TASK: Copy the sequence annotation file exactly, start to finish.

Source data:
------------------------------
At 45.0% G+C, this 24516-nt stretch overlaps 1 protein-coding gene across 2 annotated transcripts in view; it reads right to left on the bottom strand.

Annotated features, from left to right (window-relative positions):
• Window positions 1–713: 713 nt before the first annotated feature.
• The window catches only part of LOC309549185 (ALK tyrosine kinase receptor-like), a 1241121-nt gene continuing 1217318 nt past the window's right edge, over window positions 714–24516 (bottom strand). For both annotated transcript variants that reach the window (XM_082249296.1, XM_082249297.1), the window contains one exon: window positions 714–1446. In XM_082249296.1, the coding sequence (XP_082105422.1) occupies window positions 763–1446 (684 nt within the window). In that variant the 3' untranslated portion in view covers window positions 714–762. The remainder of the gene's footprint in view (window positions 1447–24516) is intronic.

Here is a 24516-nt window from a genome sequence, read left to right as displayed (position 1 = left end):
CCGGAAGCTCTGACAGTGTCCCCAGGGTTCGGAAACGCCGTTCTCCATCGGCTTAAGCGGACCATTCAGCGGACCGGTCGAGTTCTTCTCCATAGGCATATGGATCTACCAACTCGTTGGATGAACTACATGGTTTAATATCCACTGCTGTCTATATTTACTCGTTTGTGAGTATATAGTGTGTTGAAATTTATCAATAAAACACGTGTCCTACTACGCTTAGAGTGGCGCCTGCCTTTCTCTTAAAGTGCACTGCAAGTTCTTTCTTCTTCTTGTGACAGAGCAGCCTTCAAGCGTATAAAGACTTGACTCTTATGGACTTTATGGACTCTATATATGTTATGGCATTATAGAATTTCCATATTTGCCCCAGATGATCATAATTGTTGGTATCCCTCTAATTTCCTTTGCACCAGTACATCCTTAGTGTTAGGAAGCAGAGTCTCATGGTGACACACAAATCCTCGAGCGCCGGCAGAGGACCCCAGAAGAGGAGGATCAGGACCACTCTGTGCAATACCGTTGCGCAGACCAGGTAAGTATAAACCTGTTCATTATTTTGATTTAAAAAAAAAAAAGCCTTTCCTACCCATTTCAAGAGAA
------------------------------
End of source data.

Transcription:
At 45.0% G+C, this 24516-nt stretch overlaps 1 protein-coding gene across 2 annotated transcripts in view; it reads right to left on the bottom strand.

Annotated features, from left to right (window-relative positions):
• Window positions 1–713: 713 nt before the first annotated feature.
• The window catches only part of LOC309549185 (ALK tyrosine kinase receptor-like), a 1241121-nt gene continuing 1217318 nt past the window's right edge, over window positions 714–24516 (bottom strand). For both annotated transcript variants that reach the window (XM_082249296.1, XM_082249297.1), the window contains one exon: window positions 714–1446. In XM_082249296.1, the coding sequence (XP_082105422.1) occupies window positions 763–1446 (684 nt within the window). In that variant the 3' untranslated portion in view covers window positions 714–762. The remainder of the gene's footprint in view (window positions 1447–24516) is intronic.

Here is a 24516-nt window from a genome sequence, read left to right as displayed (position 1 = left end):
CCGGAAGCTCTGACAGTGTCCCCAGGGTTCGGAAACGCCGTTCTCCATCGGCTTAAGCGGACCATTCAGCGGACCGGTCGAGTTCTTCTCCATAGGCATATGGATCTACCAACTCGTTGGATGAACTACATGGTTTAATATCCACTGCTGTCTATATTTACTCGTTTGTGAGTATATAGTGTGTTGAAATTTATCAATAAAACACGTGTCCTACTACGCTTAGAGTGGCGCCTGCCTTTCTCTTAAAGTGCACTGCAAGTTCTTTCTTCTTCTTGTGACAGAGCAGCCTTCAAGCGTATAAAGACTTGACTCTTATGGACTTTATGGACTCTATATATGTTATGGCATTATAGAATTTCCATATTTGCCCCAGATGATCATAATTGTTGGTATCCCTCTAATTTCCTTTGCACCAGTACATCCTTAGTGTTAGGAAGCAGAGTCTCATGGTGACACACAAATCCTCGAGCGCCGGCAGAGGACCCCAGAAGAGGAGGATCAGGACCACTCTGTGCAATACCGTTGCGCAGACCAGGTAAGTATAAACCTGTTCATTATTTTGATTTAAAAAAAAAAAAGCCTTTCCTACCCATTTCAAGAGAA